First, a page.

CORONAVIRUS

Ramaphosa launches platform for Covid-19 supplies in Africa

By Peter Fabricius 19 June 2020

South African President and African Union Chairperson Cyril Ramaphosa. (Photos: Gallo Images / Media24 / Deaan Vivier | African Union Flag / Wikipedia)

South African President Cyril Ramaphosa has launched an online one-stop-shop to address the scarcity and high prices African countries have been confronting in trying to procure critical medical supplies and equipment to fight the Covid-19 pandemic.

The Africa Medical Supplies Platform “has been necessitated by exponential growth in Covid-19 cases and deaths on the continent”, Ramaphosa said on Thursday. 

As of 5pm SA time on Thursday, Africa had registered 268,391 cases and 7,217 deaths, with South Africa having by far the most cases at 80,412, followed by Egypt with 49,219, Nigeria with 17,735, Ghana with 12,590 and Algeria with 11,268. However, Egypt has the highest death toll, with 1,850, followed by South Africa with 1,674, Algeria, 799, Nigeria, 469 and Ghana 66. 

Ramaphosa, in his capacity as AU chairperson, said at a virtual press conference also attended by AU Commission Chairperson Moussa Faki Mahamat that the platform would “address shortages and security of supply, ensure price competitiveness and transparency in procurement, reduce logistical delays, simplify payment processes and provide a common platform where governments can access services from quality and certified suppliers”.

He stressed that the platform was giving preference to African manufacturers and suppliers and so would become the basis for the African Continental Free Trade Agreement (AfCFTA) which was supposed to launch free trade right across Africa on 1 July and also stimulate African industry. The launch has been delayed until 1 January 2021 because of the pandemic. 

The basic principle of the platform is to pool all the requirements of Africa’s 55 nations which creates economies of scale in procuring and pricing essential medical supplies, Ramaphosa said. 

The platform is open only to African governments, who are each given a quota of every different item of supplies, determined according to their populations and their Covid-19 burden. 

Cairo-based Afreximbank will provide credit to countries which cannot afford supplies. South African Airways and Ethiopian Airlines will be the key airlines bringing supplies from international suppliers to the hubs of Johannesburg and Addis Ababa, from where they will be flown to other African countries. 

The funds released to African governments by the agreements of international creditors to suspend debt service payments for 2020 and in some cases, such as China, to forgive some outstanding debt, will also help them pay for medical supplies.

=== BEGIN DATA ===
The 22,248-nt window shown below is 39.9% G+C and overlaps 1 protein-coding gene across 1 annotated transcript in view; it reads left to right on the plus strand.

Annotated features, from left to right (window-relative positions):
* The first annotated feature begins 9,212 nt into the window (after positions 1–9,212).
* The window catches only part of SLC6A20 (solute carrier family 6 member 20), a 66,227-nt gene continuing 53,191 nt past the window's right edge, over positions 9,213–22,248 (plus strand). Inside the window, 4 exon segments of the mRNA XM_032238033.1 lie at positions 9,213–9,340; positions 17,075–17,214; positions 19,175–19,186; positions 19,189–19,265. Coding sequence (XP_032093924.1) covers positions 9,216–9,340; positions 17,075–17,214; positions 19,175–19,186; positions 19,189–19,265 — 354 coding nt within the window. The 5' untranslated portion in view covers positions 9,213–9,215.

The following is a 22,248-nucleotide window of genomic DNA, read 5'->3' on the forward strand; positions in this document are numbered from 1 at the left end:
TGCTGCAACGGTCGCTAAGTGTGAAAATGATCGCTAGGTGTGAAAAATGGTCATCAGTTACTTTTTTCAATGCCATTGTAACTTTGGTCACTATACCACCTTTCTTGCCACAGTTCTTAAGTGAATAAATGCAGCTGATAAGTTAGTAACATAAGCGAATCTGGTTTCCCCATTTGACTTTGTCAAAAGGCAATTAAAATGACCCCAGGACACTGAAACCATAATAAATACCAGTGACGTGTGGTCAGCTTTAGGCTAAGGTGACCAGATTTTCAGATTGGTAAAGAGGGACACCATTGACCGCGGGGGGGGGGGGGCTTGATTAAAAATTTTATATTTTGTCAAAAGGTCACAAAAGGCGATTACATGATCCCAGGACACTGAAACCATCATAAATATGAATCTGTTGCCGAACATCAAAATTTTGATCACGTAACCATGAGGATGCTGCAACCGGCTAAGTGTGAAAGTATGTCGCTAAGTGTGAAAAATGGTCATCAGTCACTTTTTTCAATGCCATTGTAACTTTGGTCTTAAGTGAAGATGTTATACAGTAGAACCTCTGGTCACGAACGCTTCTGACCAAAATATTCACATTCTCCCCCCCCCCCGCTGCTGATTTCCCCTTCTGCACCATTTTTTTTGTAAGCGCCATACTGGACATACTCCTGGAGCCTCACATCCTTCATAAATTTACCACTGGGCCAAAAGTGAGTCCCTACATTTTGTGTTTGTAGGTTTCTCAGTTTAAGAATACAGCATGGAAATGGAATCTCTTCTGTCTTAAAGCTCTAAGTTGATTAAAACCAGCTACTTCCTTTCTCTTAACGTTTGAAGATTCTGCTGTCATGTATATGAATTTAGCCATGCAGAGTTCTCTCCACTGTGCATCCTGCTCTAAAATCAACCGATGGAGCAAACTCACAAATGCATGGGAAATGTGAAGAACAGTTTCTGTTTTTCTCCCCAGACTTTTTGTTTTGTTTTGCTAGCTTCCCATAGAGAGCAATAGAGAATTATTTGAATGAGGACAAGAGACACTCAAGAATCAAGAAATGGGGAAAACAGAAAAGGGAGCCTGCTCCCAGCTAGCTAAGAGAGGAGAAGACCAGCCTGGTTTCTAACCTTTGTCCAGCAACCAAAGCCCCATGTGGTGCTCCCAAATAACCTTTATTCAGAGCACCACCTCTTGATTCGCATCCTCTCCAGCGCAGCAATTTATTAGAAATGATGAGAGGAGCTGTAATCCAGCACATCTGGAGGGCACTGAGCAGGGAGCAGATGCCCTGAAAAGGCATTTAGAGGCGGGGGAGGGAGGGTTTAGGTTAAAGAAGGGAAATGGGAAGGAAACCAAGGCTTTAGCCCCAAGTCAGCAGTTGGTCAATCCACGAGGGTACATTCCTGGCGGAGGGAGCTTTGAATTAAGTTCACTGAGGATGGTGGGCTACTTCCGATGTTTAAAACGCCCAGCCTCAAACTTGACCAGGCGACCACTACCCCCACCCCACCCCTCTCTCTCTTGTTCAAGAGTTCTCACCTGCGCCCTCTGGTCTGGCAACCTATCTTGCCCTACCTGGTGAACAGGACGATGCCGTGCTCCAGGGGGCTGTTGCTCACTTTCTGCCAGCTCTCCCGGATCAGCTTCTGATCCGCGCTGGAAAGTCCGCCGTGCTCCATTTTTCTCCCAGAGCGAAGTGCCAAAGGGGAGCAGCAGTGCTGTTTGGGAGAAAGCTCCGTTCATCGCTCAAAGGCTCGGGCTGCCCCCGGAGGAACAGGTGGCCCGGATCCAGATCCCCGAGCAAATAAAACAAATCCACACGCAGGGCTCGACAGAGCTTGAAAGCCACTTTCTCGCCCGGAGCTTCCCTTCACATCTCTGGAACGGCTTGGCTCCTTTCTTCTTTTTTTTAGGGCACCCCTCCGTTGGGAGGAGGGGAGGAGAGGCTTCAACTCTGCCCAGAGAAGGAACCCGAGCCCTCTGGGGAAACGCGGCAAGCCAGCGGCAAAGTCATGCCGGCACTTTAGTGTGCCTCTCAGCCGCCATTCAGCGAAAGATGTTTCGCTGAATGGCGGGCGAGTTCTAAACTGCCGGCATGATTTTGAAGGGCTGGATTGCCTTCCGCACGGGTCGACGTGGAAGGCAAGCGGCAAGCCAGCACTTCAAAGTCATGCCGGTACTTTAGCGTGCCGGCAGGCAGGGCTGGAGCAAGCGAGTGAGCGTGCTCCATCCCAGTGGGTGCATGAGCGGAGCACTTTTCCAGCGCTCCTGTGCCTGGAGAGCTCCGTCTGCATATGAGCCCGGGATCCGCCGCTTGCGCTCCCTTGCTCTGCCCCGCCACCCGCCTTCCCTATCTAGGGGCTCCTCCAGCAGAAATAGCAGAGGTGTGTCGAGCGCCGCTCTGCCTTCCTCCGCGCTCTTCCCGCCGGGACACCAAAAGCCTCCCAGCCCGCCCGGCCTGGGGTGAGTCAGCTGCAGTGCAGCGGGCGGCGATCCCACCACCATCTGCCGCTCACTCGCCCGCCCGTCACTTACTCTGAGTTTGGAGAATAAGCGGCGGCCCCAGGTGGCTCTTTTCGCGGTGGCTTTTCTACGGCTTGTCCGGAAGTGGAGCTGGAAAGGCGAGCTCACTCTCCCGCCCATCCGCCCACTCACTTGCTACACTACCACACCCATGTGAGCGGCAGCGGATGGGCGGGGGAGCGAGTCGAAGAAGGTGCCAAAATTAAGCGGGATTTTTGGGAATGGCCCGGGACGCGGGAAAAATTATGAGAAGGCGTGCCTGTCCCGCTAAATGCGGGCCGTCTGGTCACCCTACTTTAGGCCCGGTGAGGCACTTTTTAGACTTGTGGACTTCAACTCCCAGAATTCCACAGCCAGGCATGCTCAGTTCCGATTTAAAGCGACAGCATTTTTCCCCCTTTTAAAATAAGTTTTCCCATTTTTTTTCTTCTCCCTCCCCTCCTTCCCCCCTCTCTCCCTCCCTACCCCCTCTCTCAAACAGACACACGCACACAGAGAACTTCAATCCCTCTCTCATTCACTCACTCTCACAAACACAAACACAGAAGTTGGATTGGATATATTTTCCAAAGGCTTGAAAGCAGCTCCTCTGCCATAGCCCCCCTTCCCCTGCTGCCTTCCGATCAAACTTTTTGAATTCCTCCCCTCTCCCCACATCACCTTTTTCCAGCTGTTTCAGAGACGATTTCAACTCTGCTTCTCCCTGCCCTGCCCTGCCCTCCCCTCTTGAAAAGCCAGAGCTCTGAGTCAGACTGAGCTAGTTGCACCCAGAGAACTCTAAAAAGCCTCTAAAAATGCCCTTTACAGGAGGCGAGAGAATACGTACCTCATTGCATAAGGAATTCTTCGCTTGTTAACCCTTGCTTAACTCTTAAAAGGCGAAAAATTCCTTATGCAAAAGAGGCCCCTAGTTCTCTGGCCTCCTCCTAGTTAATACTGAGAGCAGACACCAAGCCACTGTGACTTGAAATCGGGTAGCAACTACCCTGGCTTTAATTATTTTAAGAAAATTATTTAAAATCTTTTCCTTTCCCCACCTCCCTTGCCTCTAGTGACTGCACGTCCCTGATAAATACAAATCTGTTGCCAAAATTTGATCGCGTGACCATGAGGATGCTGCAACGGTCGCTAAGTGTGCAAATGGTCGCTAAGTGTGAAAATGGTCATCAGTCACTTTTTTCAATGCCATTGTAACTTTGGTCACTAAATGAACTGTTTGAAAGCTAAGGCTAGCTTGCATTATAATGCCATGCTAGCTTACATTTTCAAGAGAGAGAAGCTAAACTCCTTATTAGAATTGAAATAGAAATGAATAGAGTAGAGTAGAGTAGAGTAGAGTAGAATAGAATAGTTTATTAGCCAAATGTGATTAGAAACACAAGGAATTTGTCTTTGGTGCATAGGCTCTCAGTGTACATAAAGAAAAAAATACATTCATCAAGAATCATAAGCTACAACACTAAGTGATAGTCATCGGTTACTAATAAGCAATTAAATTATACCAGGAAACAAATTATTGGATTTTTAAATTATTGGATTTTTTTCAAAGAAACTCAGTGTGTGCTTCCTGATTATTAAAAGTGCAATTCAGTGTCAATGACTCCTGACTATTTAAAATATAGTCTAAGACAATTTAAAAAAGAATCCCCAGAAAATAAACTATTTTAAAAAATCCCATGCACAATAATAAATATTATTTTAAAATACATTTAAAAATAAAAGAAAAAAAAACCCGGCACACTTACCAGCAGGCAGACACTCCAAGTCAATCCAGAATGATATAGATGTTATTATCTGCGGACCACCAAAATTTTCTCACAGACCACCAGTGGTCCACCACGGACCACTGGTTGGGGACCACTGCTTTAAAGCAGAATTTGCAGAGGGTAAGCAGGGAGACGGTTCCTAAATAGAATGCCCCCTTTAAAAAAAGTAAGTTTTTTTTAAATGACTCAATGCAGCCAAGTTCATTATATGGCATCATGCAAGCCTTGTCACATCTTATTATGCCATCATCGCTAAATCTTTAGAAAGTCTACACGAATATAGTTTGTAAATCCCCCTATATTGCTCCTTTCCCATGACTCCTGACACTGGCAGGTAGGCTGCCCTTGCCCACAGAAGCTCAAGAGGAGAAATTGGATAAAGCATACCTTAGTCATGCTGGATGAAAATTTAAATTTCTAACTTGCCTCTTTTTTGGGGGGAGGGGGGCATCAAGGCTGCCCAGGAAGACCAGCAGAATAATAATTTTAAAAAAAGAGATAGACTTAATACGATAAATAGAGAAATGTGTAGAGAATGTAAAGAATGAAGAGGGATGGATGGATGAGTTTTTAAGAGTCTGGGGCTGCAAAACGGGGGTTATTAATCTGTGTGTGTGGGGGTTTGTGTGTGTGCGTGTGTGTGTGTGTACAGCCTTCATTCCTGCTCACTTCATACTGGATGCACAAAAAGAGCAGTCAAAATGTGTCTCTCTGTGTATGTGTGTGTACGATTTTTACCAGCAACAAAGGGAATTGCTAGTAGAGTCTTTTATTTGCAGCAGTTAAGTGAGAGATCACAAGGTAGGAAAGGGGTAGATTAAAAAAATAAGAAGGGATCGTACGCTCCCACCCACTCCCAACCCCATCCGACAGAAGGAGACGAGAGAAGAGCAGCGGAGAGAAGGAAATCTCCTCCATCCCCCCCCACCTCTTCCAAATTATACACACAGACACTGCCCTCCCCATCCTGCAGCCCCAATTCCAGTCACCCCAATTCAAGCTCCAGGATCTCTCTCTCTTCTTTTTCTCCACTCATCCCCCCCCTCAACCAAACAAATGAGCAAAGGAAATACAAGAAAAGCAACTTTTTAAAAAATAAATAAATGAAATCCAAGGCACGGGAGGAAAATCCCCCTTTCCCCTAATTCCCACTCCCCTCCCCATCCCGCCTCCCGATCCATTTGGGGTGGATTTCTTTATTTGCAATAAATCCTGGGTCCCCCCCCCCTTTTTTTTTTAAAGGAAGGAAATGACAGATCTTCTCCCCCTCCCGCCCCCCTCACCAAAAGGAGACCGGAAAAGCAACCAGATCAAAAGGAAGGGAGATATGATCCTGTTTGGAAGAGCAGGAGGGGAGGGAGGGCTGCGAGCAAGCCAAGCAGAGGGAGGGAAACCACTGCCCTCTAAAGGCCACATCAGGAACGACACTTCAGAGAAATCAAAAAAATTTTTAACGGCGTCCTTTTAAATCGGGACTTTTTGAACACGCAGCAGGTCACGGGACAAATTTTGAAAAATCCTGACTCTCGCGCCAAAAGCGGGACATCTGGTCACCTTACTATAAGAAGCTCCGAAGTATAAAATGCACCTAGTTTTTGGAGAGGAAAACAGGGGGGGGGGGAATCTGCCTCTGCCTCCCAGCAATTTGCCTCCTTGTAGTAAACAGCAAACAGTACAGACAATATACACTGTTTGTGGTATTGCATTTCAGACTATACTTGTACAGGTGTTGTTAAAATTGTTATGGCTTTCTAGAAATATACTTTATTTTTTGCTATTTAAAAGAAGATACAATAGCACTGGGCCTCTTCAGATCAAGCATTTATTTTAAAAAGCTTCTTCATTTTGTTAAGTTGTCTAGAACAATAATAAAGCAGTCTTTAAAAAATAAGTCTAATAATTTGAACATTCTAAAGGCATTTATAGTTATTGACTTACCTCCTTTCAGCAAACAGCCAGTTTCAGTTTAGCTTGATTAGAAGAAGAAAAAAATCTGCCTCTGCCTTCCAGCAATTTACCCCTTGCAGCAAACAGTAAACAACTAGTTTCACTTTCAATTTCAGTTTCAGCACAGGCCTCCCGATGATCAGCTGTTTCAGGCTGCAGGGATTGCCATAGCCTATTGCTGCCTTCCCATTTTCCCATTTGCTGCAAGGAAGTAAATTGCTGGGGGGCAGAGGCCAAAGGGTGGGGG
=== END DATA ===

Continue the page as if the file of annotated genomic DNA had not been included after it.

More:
Ramaphosa said the benefits of Africa pooling its needs for supplies through the platform would accelerate their delivery by giving countries ready access to an online marketplace with the click of a button, “as opposed to the onerous and time-consuming process of scouring the globe to procure these medical supplies”.

The platform would also reduce costs by connecting manufacturers and suppliers with governments directly, removing the “middle-man” who “far too often becomes the doorway into which corrupt practices like price inflation and ‘agent management fees’ enter”.

The platform would provide security of supply, achieve economies of scale and provide suppliers with a large and assured market.

“Once a vaccine is available it too will be added to this portal in line with our stated commitment to ensuring there is equitable access to any form of lifesaving medication,” Ramaphosa said. 

At the start of the pandemic African countries were paying as much as $30 for an N95 medical workers’ facemask. The platform had brought this down to about $2 each, with a supply of more than 194 million…

Strive Masiyiwa, the Zimbabwean cellphone entrepreneur, and also a special AU envoy raising global financial support for Africa’s fight against Covid-19, led the team which created the platform. He said Ramaphosa’s mandate to him had been to solve the problem of Africa being at the back of the global queue for scarce supplies and equipment to fight Covid-19.